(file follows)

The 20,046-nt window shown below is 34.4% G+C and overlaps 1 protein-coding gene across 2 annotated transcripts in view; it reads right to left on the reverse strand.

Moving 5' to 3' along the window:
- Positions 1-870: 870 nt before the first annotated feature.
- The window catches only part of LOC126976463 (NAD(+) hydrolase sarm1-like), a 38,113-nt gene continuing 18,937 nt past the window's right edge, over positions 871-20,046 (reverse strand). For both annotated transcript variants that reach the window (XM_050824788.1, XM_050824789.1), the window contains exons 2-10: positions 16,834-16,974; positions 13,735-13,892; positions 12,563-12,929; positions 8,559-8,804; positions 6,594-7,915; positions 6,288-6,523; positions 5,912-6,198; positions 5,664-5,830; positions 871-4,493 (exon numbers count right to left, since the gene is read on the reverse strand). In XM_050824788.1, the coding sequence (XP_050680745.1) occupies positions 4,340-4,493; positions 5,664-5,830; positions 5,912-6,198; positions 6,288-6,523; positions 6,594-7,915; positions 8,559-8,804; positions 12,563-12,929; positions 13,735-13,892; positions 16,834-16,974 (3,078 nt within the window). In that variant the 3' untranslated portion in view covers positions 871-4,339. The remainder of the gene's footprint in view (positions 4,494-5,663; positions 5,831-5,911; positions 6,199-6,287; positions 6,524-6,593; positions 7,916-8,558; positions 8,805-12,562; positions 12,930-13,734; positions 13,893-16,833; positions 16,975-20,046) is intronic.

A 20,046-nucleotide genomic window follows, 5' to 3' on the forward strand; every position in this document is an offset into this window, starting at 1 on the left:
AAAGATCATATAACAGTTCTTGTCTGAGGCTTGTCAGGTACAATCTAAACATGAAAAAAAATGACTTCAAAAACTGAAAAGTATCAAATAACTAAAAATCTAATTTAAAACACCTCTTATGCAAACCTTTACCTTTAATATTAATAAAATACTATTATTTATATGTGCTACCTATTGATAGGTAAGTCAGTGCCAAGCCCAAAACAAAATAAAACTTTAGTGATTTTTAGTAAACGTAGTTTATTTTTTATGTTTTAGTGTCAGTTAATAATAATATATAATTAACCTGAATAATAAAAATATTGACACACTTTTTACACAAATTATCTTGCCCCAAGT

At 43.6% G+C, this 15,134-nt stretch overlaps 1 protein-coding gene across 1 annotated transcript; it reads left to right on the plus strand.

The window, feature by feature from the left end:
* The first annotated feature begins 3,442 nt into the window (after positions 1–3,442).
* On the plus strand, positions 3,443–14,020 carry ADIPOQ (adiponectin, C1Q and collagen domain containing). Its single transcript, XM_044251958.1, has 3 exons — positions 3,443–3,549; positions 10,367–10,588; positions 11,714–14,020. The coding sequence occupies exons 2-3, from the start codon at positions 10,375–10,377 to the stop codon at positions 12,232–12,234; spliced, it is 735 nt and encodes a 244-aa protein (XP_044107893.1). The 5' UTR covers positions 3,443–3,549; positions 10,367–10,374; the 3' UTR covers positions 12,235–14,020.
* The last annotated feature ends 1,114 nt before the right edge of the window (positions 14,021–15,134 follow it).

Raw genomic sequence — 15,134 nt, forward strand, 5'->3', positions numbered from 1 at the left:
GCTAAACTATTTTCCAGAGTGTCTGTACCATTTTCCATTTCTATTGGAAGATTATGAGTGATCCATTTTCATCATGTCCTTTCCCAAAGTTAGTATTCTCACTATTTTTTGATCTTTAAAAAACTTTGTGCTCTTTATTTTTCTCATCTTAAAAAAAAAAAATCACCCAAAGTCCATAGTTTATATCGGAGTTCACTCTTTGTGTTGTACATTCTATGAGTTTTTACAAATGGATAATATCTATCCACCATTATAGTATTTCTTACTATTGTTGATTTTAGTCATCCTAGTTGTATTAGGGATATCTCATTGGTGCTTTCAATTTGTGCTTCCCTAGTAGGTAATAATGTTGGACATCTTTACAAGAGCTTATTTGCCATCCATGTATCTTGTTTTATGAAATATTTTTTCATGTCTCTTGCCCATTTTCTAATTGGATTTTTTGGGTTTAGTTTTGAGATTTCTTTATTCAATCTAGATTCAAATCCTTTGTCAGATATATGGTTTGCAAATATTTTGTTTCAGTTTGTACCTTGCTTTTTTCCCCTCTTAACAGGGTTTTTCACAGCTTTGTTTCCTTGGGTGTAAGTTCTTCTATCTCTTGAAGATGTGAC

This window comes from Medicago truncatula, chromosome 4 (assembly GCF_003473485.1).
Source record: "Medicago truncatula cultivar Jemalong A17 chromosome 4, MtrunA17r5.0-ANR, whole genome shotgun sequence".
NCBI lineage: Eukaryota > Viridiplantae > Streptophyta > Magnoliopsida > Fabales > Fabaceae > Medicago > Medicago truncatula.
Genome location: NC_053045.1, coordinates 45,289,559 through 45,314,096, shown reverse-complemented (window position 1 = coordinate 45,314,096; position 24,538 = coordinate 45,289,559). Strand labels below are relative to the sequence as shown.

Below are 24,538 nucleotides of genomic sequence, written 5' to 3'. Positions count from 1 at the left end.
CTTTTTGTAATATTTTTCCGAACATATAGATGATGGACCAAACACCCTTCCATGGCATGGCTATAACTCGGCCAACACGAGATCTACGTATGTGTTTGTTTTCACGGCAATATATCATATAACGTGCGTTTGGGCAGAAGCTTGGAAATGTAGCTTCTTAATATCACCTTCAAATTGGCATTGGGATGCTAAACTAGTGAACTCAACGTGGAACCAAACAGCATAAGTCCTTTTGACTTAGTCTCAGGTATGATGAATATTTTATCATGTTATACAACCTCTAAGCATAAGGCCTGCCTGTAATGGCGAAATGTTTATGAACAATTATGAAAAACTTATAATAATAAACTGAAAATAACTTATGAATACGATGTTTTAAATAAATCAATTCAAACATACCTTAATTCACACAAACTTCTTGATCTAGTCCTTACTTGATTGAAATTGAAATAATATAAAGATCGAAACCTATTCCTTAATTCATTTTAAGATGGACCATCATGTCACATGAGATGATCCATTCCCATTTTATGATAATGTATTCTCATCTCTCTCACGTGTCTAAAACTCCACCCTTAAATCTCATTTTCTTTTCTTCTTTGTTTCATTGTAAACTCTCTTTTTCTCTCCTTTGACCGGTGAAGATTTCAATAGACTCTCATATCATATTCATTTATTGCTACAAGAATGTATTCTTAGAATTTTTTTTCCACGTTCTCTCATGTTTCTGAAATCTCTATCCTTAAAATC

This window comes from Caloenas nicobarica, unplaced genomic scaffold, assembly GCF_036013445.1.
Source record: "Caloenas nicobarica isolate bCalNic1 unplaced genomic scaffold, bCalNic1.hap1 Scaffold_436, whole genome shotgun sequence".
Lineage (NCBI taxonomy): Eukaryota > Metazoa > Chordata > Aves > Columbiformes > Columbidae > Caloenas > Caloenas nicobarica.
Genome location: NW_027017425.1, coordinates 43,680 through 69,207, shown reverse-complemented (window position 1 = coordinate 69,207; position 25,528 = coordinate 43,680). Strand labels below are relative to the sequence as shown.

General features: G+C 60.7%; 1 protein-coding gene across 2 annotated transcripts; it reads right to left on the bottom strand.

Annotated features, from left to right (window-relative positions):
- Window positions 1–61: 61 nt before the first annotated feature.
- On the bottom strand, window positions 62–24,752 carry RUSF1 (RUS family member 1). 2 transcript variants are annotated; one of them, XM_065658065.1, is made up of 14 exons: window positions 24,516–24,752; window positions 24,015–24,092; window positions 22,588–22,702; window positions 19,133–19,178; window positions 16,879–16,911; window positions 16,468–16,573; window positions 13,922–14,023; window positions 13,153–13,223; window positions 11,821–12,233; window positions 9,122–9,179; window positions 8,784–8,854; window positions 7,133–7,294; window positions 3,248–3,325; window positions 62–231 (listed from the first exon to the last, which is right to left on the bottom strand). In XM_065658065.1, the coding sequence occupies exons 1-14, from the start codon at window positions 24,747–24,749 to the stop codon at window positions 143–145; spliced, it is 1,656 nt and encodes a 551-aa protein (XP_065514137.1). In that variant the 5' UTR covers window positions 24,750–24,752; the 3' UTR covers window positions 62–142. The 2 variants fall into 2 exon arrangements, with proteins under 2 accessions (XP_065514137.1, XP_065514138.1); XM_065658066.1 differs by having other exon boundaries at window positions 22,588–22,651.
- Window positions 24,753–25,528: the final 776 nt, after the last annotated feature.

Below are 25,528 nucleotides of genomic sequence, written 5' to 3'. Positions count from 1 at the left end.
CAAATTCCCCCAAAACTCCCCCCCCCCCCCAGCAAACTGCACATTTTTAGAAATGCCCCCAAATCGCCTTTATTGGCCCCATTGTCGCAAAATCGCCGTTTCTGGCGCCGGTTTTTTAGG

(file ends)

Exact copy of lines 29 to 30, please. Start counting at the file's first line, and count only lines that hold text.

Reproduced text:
Below are 25,528 nucleotides of genomic sequence, written 5' to 3'. Positions count from 1 at the left end.
CAAATTCCCCCAAAACTCCCCCCCCCCCCCAGCAAACTGCACATTTTTAGAAATGCCCCCAAATCGCCTTTATTGGCCCCATTGTCGCAAAATCGCCGTTTCTGGCGCCGGTTTTTTAGG